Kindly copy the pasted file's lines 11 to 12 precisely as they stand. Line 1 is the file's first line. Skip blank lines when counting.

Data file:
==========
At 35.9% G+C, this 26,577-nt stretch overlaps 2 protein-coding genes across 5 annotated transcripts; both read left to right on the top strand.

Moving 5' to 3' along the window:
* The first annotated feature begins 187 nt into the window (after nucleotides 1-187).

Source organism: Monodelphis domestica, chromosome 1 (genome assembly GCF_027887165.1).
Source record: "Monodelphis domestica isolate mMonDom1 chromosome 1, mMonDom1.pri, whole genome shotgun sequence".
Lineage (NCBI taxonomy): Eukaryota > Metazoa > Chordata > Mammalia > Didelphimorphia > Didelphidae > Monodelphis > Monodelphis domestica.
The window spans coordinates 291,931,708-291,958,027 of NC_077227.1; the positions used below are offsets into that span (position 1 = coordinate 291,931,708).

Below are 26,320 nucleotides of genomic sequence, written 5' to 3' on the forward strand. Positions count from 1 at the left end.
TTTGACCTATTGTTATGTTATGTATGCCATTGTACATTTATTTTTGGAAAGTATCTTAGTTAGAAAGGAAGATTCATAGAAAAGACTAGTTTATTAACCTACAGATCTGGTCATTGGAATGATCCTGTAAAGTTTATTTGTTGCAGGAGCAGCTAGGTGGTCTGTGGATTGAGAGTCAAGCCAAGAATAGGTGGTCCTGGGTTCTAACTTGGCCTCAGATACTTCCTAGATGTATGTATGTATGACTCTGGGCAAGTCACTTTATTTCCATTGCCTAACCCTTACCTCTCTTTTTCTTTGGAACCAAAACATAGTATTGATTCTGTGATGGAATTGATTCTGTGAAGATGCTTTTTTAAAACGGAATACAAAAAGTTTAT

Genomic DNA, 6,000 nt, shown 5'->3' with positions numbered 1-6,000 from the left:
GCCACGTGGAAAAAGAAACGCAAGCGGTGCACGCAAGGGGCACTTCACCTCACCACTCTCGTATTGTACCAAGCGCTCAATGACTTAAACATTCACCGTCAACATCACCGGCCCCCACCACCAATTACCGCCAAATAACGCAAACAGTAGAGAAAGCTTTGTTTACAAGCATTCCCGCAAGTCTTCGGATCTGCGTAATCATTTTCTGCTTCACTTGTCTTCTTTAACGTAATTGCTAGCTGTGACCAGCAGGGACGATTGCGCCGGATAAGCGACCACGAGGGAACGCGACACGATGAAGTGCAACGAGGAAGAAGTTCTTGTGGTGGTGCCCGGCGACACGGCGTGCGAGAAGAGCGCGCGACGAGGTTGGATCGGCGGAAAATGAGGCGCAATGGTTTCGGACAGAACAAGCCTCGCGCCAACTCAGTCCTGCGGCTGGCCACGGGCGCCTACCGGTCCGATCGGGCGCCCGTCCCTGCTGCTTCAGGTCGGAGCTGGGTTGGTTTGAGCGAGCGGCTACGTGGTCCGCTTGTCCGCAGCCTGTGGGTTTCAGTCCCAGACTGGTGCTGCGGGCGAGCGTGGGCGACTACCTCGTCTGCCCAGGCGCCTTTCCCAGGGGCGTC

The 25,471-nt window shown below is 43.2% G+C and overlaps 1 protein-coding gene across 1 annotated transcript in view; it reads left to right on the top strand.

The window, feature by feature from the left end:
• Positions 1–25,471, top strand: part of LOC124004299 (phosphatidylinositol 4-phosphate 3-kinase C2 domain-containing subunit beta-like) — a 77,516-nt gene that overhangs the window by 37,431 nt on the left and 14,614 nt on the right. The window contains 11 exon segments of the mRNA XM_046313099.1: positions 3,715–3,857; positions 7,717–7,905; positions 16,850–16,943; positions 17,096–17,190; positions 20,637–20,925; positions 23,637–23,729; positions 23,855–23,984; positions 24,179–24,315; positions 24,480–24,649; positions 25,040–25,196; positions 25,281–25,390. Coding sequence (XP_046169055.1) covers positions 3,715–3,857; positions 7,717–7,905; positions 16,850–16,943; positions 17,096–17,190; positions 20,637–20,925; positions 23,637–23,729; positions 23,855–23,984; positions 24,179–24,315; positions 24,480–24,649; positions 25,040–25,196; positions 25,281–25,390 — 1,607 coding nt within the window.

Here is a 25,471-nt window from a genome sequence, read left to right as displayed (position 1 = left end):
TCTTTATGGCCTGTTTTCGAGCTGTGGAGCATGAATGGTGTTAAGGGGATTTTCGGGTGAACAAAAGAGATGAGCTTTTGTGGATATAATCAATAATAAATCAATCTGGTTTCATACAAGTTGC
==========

GCCACGTGGAAAAAGAAACGCAAGCGGTGCACGCAAGGGGCACTTCACCTCACCACTCTCGTATTGTACCAAGCGCTCAATGACTTAAACATTCACCGTCAACATCACCGGCCCCCACCACCAATTACCGCCAAATAACGCAAACAGTAGAGAAAGCTTTGTTTACAAGCATTCCCGCAAGTCTTCGGATCTGCGTAATCATTTTCTGCTTCACTTGTCTTCTTTAACGTAATTGCTAGCTGTGACCAGCAGGGACGATTGCGCCGGATAAGCGACCACGAGGGAACGCGACACGATGAAGTGCAACGAGGAAGAAGTTCTTGTGGTGGTGCCCGGCGACACGGCGTGCGAGAAGAGCGCGCGACGAGGTTGGATCGGCGGAAAATGAGGCGCAATGGTTTCGGACAGAACAAGCCTCGCGCCAACTCAGTCCTGCGGCTGGCCACGGGCGCCTACCGGTCCGATCGGGCGCCCGTCCCTGCTGCTTCAGGTCGGAGCTGGGTTGGTTTGAGCGAGCGGCTACGTGGTCCGCTTGTCCGCAGCCTGTGGGTTTCAGTCCCAGACTGGTGCTGCGGGCGAGCGTGGGCGACTACCTCGTCTGCCCAGGCGCCTTTCCCAGGGGCGTC

The 25,471-nt window shown below is 43.2% G+C and overlaps 1 protein-coding gene across 1 annotated transcript in view; it reads left to right on the top strand.